Rich countries 'least generous' to Syrians
Despite the catastrophic scale of suffering and the numbers of people fleeing the conflict, rich countries have given barely half the aid money needed to help people in Syria and surrounding countries last year, according to new analysis by leading international charity Oxfam.
"The world is failing the people of Syria. Five years on since the start of the crisis the violence and suffering continues to escalate but the level of funding and support fails to match," said Mark Goldring, Oxfam GB Chief Executive.
Since the conflict began in March 2011, it has claimed more than 260,000 lives and has left 13.5 million people inside Syria in desperate need of humanitarian assistance.
It has also devastated an entire generation of Syrian children and youths, who are deprived of education and traumatised by the horrors they have experienced.
Syria's civil war has forced 4.6 million people to flee to neighbouring countries and beyond, sparking a towering refugee crisis.
Even after the unprecedented wave of public sympathy that Syrians witnessed in 2015, as thousands drowned off Europe's coasts, the leaders of these rich countries have still not responded with appropriate measures.
|The world is failing the people of Syria. Five years on since the start of the crisis the violence and suffering continues to escalate but the level of funding and support fails to match
- Mark Goldring, Oxfam
The Oxfam report, published ahead of a donor conference in London on 4 February, calculates how much aid and resettlement places are given by countries according to the size of their economy.
The UK, Germany and the Netherlands continue to give generously while Qatar and Saudi Arabia have decreased their funding significantly, and the US has contributed a smaller percentage of its fair share.
While Australia, France and Russia have increased their direct intervention in the conflict, they failed to fund the international appeals as much as they should.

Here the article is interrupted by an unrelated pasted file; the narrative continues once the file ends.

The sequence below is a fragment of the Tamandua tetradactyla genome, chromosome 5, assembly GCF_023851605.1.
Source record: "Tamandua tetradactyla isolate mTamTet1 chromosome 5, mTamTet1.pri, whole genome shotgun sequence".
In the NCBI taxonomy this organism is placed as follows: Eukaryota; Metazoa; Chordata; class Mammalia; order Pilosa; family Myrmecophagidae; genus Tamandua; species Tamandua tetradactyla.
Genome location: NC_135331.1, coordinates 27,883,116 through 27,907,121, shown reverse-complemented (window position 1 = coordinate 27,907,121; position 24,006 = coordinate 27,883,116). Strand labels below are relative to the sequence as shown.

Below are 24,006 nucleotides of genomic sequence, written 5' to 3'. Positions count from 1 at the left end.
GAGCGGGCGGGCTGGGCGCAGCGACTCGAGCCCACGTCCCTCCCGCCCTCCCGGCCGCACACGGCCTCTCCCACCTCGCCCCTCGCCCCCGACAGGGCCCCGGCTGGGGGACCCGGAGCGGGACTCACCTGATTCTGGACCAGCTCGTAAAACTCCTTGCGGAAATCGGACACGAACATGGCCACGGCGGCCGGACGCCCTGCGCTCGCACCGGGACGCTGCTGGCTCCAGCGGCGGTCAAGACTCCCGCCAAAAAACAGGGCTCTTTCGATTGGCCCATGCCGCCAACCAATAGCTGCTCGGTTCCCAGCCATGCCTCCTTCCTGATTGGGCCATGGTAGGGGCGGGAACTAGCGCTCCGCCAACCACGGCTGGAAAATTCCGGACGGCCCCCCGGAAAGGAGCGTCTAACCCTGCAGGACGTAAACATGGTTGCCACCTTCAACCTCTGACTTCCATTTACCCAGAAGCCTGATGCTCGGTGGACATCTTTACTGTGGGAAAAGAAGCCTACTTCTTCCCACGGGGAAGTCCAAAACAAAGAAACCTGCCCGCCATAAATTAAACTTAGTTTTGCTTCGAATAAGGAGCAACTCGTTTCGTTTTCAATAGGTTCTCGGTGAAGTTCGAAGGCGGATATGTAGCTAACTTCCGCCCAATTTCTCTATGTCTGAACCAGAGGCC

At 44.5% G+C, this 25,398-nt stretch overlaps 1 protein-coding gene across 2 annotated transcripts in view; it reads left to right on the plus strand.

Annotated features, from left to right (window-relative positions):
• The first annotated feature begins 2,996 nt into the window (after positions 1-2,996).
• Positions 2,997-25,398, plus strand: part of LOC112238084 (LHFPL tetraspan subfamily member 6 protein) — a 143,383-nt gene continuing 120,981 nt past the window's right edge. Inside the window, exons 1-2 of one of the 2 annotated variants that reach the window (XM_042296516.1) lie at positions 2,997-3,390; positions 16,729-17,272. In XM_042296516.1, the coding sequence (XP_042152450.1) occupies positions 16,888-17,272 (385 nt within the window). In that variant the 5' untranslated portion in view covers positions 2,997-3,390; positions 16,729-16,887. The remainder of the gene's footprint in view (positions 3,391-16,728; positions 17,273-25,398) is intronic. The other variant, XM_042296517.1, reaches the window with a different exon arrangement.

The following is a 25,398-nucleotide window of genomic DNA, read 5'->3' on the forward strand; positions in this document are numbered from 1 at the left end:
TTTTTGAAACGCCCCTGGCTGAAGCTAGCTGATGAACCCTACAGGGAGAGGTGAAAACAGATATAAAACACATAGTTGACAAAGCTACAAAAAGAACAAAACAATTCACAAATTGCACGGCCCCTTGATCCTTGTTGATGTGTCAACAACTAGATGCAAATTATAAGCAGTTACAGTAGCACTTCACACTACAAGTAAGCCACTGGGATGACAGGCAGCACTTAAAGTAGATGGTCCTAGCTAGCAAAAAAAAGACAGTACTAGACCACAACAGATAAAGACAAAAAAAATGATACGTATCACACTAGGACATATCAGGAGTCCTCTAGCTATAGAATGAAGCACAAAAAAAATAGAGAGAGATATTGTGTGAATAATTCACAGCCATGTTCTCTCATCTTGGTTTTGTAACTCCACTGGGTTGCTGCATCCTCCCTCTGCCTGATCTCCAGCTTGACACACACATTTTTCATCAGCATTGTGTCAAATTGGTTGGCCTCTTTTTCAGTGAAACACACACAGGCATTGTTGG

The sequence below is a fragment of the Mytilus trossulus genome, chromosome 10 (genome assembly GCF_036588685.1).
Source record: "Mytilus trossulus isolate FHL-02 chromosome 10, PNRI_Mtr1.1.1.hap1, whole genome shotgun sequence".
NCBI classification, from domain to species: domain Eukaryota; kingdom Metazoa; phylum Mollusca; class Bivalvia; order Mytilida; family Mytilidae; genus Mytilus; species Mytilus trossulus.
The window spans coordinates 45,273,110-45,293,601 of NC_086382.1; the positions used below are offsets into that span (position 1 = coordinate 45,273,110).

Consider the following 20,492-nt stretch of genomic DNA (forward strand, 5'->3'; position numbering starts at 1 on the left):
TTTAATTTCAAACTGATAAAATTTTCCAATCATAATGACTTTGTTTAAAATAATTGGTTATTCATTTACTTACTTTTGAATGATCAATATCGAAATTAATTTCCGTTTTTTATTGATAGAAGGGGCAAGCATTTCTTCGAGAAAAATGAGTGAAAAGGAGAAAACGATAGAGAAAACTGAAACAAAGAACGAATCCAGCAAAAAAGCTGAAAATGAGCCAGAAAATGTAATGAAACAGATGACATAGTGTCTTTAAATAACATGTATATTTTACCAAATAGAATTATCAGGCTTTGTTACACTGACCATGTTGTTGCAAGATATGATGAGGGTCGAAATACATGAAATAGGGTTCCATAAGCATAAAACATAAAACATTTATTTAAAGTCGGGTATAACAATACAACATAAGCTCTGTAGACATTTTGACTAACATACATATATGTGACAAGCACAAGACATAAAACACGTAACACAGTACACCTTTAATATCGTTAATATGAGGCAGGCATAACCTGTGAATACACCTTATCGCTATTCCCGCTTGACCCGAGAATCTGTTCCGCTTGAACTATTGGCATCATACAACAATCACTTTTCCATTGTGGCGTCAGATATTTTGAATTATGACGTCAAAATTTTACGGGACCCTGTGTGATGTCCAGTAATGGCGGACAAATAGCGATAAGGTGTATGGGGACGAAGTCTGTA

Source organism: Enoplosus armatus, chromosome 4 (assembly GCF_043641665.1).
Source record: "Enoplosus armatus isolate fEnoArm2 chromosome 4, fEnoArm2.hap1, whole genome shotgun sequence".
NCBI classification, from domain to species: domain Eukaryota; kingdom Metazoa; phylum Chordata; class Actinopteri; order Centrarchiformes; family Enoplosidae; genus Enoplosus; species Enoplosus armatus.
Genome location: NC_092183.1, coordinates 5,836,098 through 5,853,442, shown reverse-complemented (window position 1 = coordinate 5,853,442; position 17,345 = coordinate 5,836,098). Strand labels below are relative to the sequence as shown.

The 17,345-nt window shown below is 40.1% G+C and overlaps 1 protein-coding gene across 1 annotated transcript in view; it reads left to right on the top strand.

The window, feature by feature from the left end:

Russia provided just one percent of its fair share to the appeals linked to the crisis in 2015.
"The British government has more than provided its share of financial aid but it has taken less than a quarter of its fair share of refugees," Goldring continued.
"The offer to resettle 20,000 refugees by 2020 equates to each of our 69 cities receiving only around 60 refugees per year, hardly a massive influx. The government's announcement to accept more child refugees from the region, while welcome, barely begins to address the problem. Britain can and should do more."
Collectively, rich nations have so far offered places to 128,612 Syrians, only 28 percent of the minimum they should based on their fair share.
|Russia provided just one percent of its fair share to the appeals linked to the crisis in 2015|
In contrast, Syria's neighbouring countries are home to more than four million refugees.
Oxfam is calling for the resettlement in rich countries of 10 percent of refugees registered in Syria's neighbours by the end of 2016, the equivalent of around 460,000 people.
These are Syrians who are at risk, vulnerable women and children, and people with disabilities or injured during the conflict.
Oxfam is also calling for new ways to help Syrians and countries hosting them in the region, such as job creation and opening up the labour market.
"With no chance of returning home soon refugees are stuck between a rock and a hard place: receiving less aid, and unable to sustain themselves without the right to work or valid residency permits," said Goldring.
"They are being forced into debt to pay rent and buy food, reducing the numbers of daily meals, and removing their children from school to send them to work. Refugees are becoming increasingly desperate."
Oxfam called for Lebanon and Jordan to lift restrictions on legal residency and jobs and ensure access for refugees to education and health, while adding that inside Syria, help is not reaching millions of Syrians because of sieges, bureaucratic hurdles and, most of all, unrelenting violence.